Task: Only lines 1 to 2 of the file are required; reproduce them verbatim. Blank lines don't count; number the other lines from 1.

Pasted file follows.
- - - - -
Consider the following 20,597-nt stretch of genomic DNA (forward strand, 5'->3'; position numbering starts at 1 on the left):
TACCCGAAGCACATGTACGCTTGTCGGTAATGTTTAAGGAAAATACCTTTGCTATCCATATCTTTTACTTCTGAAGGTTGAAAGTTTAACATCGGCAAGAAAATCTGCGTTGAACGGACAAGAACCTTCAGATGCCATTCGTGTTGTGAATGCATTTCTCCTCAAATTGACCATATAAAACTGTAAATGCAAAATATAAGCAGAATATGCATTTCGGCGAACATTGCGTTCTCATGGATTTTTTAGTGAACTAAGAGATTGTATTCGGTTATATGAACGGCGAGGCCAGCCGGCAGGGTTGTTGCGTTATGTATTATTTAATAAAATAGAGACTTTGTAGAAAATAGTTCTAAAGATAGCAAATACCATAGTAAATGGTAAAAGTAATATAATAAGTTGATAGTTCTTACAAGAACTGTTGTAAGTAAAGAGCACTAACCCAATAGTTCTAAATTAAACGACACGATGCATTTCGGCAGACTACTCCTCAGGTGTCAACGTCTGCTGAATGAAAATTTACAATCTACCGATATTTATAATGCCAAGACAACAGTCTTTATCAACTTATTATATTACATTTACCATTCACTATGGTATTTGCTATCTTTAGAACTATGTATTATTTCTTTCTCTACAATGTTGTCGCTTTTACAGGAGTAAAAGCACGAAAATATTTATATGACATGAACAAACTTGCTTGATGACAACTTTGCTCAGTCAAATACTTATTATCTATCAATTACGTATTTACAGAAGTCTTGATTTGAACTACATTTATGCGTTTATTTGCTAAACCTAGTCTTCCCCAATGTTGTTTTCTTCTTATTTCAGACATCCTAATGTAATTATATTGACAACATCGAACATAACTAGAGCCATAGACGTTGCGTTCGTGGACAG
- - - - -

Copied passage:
Consider the following 20,597-nt stretch of genomic DNA (forward strand, 5'->3'; position numbering starts at 1 on the left):
TACCCGAAGCACATGTACGCTTGTCGGTAATGTTTAAGGAAAATACCTTTGCTATCCATATCTTTTACTTCTGAAGGTTGAAAGTTTAACATCGGCAAGAAAATCTGCGTTGAACGGACAAGAACCTTCAGATGCCATTCGTGTTGTGAATGCATTTCTCCTCAAATTGACCATATAAAACTGTAAATGCAAAATATAAGCAGAATATGCATTTCGGCGAACATTGCGTTCTCATGGATTTTTTAGTGAACTAAGAGATTGTATTCGGTTATATGAACGGCGAGGCCAGCCGGCAGGGTTGTTGCGTTATGTATTATTTAATAAAATAGAGACTTTGTAGAAAATAGTTCTAAAGATAGCAAATACCATAGTAAATGGTAAAAGTAATATAATAAGTTGATAGTTCTTACAAGAACTGTTGTAAGTAAAGAGCACTAACCCAATAGTTCTAAATTAAACGACACGATGCATTTCGGCAGACTACTCCTCAGGTGTCAACGTCTGCTGAATGAAAATTTACAATCTACCGATATTTATAATGCCAAGACAACAGTCTTTATCAACTTATTATATTACATTTACCATTCACTATGGTATTTGCTATCTTTAGAACTATGTATTATTTCTTTCTCTACAATGTTGTCGCTTTTACAGGAGTAAAAGCACGAAAATATTTATATGACATGAACAAACTTGCTTGATGACAACTTTGCTCAGTCAAATACTTATTATCTATCAATTACGTATTTACAGAAGTCTTGATTTGAACTACATTTATGCGTTTATTTGCTAAACCTAGTCTTCCCCAATGTTGTTTTCTTCTTATTTCAGACATCCTAATGTAATTATATTGACAACATCGAACATAACTAGAGCCATAGACGTTGCGTTCGTGGACAG